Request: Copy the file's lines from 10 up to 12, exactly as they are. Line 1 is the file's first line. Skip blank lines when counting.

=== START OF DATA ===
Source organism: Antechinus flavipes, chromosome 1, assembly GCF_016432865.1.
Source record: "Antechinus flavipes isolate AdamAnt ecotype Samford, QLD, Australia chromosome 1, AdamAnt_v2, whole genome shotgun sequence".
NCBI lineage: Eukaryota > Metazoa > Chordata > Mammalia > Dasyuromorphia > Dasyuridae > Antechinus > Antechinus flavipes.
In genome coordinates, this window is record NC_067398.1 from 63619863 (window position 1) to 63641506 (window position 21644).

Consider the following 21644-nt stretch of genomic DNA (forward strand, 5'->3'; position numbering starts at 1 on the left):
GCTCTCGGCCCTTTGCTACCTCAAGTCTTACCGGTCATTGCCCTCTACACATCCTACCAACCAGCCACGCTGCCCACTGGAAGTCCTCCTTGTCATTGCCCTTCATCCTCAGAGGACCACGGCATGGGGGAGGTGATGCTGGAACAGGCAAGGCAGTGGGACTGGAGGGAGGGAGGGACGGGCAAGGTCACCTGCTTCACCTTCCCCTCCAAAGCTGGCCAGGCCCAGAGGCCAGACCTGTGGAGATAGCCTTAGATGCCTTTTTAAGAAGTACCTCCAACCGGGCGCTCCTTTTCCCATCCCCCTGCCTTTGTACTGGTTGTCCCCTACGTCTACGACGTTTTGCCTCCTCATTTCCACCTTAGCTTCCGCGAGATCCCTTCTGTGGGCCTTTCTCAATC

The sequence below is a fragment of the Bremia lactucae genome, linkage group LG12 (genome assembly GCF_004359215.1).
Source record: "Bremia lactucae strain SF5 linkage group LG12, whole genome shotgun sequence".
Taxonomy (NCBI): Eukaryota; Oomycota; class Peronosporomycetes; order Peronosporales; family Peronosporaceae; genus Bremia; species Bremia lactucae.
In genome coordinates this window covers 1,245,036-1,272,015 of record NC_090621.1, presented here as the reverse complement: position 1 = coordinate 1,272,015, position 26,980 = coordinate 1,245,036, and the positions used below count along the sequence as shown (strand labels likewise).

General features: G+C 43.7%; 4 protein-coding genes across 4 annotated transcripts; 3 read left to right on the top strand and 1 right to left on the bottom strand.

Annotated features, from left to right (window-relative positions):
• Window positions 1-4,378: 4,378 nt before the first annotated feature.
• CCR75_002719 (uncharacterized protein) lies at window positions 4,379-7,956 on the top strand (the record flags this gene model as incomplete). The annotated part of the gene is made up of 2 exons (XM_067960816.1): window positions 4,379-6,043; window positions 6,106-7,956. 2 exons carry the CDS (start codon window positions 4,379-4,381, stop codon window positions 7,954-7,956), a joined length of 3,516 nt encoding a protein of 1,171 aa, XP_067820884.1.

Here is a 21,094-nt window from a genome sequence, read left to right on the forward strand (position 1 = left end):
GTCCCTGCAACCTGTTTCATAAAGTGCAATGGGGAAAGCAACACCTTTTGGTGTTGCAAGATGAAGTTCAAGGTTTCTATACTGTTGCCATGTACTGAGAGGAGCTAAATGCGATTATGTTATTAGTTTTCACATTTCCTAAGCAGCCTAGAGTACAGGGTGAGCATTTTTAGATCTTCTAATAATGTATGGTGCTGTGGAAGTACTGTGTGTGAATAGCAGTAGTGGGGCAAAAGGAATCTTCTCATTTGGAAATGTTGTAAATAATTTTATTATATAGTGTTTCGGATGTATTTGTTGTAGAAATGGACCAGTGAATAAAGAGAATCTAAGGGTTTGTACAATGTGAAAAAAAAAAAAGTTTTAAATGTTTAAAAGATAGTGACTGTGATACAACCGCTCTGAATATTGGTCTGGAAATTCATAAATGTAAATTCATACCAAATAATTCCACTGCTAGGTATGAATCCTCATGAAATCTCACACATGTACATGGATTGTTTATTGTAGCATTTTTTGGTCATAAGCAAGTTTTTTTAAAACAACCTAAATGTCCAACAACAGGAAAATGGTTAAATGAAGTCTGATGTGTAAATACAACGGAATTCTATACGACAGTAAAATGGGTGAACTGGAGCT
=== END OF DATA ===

In genome coordinates this window covers 1,245,036-1,272,015 of record NC_090621.1, presented here as the reverse complement: position 1 = coordinate 1,272,015, position 26,980 = coordinate 1,245,036, and the positions used below count along the sequence as shown (strand labels likewise).

General features: G+C 43.7%; 4 protein-coding genes across 4 annotated transcripts; 3 read left to right on the top strand and 1 right to left on the bottom strand.

Annotated features, from left to right (window-relative positions):